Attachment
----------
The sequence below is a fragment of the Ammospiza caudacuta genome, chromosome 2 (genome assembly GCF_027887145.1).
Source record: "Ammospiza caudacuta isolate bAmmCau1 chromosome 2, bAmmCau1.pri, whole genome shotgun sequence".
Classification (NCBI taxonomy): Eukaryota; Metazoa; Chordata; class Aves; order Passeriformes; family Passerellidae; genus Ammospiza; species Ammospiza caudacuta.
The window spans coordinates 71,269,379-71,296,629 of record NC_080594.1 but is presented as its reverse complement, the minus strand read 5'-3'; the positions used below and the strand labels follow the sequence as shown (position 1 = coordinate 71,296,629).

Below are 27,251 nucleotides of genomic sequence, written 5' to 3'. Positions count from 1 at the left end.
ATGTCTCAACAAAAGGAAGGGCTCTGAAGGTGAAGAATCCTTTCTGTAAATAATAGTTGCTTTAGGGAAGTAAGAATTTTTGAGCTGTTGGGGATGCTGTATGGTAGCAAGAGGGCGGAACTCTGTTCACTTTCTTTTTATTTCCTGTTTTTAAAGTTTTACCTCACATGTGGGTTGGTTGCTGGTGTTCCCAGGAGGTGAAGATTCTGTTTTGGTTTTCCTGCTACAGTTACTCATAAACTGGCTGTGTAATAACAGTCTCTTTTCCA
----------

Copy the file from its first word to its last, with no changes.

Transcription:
The sequence below is a fragment of the Ammospiza caudacuta genome, chromosome 2 (genome assembly GCF_027887145.1).
Source record: "Ammospiza caudacuta isolate bAmmCau1 chromosome 2, bAmmCau1.pri, whole genome shotgun sequence".
Classification (NCBI taxonomy): Eukaryota; Metazoa; Chordata; class Aves; order Passeriformes; family Passerellidae; genus Ammospiza; species Ammospiza caudacuta.
The window spans coordinates 71,269,379-71,296,629 of record NC_080594.1 but is presented as its reverse complement, the minus strand read 5'-3'; the positions used below and the strand labels follow the sequence as shown (position 1 = coordinate 71,296,629).

Below are 27,251 nucleotides of genomic sequence, written 5' to 3'. Positions count from 1 at the left end.
ATGTCTCAACAAAAGGAAGGGCTCTGAAGGTGAAGAATCCTTTCTGTAAATAATAGTTGCTTTAGGGAAGTAAGAATTTTTGAGCTGTTGGGGATGCTGTATGGTAGCAAGAGGGCGGAACTCTGTTCACTTTCTTTTTATTTCCTGTTTTTAAAGTTTTACCTCACATGTGGGTTGGTTGCTGGTGTTCCCAGGAGGTGAAGATTCTGTTTTGGTTTTCCTGCTACAGTTACTCATAAACTGGCTGTGTAATAACAGTCTCTTTTCCA